The federal government may be partially closed, but the people who sign off on massive Pentagon contracts are still working.
Waltham military hardware maker Raytheon Co. said Friday that it inked a deal with the US military worth as much as $1.6 billion to build advanced radar systems for a new class of Navy destroyer.
The award is a victory for Raytheon over rivals Lockheed Martin Corp. and Northrop Grumman Corp., two of the other major makers of sophisticated radar systems that were vying for the contract. It’s also critical at a time of overall defense spending cuts that have taken a toll on military contractors.
“Raytheon has once again secured business in a new area at a time when rivals are seeing their revenues decline,” said Loren Thompson, a defense analyst with the Lexington Institute in Washington. “It’s nearly impossible to grow market share in a defense downturn, and Raytheon is managing to do it.”
In July, Raytheon won a highly competitive $270 million contract with the Navy to build electronic jamming systems for fighter jets, a deal that could eventually be worth billions of dollars, said Thompson.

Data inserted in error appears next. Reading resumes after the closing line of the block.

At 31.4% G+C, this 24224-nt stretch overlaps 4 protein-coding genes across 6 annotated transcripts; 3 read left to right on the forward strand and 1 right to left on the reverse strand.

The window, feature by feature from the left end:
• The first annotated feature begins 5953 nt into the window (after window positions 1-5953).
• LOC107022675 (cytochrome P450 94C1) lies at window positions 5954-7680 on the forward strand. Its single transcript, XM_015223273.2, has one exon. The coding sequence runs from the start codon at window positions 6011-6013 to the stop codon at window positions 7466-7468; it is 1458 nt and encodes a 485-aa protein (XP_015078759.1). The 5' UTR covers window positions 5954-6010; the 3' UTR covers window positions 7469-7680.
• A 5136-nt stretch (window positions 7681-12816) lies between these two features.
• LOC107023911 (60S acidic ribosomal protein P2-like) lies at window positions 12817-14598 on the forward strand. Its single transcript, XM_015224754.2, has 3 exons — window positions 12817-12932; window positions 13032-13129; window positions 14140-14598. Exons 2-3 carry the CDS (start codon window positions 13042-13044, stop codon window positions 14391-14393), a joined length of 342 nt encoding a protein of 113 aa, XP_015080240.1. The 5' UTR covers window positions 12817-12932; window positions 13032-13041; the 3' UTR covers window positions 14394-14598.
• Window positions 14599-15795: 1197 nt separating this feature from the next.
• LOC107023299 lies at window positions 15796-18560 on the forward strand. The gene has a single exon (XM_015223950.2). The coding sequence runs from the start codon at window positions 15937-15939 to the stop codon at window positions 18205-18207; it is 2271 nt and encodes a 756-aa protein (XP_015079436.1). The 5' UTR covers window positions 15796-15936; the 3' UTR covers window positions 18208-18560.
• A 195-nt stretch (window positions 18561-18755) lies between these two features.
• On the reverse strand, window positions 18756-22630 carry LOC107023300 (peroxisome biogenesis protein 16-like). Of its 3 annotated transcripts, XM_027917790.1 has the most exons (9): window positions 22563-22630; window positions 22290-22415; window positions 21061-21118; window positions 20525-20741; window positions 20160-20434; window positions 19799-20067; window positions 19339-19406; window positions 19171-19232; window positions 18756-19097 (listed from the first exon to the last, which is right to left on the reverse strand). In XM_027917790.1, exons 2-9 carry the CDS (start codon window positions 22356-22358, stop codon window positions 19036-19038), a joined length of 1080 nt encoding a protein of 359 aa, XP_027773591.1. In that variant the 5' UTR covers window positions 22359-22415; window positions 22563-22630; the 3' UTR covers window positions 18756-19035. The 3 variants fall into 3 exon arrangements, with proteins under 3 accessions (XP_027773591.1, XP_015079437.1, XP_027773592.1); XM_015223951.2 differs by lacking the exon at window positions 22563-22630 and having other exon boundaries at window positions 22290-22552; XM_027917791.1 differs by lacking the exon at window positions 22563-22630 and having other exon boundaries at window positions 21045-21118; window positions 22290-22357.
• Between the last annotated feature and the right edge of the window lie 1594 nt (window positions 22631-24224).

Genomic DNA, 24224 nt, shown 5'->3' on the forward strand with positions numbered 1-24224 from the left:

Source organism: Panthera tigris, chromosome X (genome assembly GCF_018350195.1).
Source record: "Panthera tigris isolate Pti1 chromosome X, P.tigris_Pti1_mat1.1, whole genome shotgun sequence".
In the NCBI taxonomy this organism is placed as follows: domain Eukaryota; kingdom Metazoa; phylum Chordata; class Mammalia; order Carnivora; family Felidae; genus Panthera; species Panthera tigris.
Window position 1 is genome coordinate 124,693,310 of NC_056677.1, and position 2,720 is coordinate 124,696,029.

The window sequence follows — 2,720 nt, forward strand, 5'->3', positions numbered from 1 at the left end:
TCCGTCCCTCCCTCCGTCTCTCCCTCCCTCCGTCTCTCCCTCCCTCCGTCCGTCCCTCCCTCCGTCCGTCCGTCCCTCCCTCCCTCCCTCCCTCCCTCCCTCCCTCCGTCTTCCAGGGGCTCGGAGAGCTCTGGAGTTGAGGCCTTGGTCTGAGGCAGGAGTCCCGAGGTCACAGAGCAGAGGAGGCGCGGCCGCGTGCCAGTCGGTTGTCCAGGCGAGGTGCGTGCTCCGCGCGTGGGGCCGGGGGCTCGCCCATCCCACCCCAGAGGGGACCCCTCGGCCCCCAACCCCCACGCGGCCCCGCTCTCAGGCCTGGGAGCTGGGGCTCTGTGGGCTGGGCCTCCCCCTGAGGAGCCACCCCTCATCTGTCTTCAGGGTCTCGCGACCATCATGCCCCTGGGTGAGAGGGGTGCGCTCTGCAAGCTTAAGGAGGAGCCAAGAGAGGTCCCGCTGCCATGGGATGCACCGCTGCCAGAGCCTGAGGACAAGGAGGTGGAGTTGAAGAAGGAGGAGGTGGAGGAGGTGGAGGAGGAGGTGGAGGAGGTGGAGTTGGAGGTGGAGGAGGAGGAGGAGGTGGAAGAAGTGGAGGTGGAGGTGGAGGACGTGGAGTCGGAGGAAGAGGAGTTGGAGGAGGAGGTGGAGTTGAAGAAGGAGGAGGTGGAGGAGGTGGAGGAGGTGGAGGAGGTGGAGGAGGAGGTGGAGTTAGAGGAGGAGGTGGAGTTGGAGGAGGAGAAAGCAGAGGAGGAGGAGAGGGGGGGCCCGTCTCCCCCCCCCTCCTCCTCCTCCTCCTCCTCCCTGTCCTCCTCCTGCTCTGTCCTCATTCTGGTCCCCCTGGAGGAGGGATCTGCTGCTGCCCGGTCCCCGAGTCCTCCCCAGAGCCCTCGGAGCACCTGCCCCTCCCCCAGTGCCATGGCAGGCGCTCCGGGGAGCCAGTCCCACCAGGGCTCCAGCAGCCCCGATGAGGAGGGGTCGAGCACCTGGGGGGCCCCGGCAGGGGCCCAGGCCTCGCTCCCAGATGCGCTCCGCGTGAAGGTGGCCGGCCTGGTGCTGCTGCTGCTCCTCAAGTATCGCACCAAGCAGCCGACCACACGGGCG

The most recent agreement with the Navy is to develop, test, and deliver next-generation air and missile defense radars for the Navy’s Flight III Arleigh Burke destroyers. The radars will be designed to more accurately detect long-range missiles and other incoming threats, and are expected to be ordered in 2019.
Raytheon’s systems are being designed to outfit at least 22 naval ships, half of which are being built at General Dynamics Corp.’s Bath Iron Works in Bath, Maine.
Work on the radar systems will be conducted at Raytheon’s facilities in Andover and Sudbury. While the company would not say whether the contract will immediately result in new jobs, defense analyst Thompson expects Raytheon to hire hundreds of workers to complete the project. Raytheon has a global workforce of about 68,000 and is one of Massachusetts’ biggest employees.
The contract with the Navy was not a casualty of the government shutdown since the initial money for it was appropriated prior to the closure. The base contract value is $385 million, but it includes options that could increase the value to $1.6 billion.
The radar is one of the most expensive and advanced such systems the Navy has ever ordered, said Chris Johnson, spokesman for Naval Sea Systems Command.
And as for the government workers responsible for the final sign-off on the deal, he said, they aren’t on the list of furloughed workers.
Michael B. Farrell can be reached at firstname.lastname@example.org.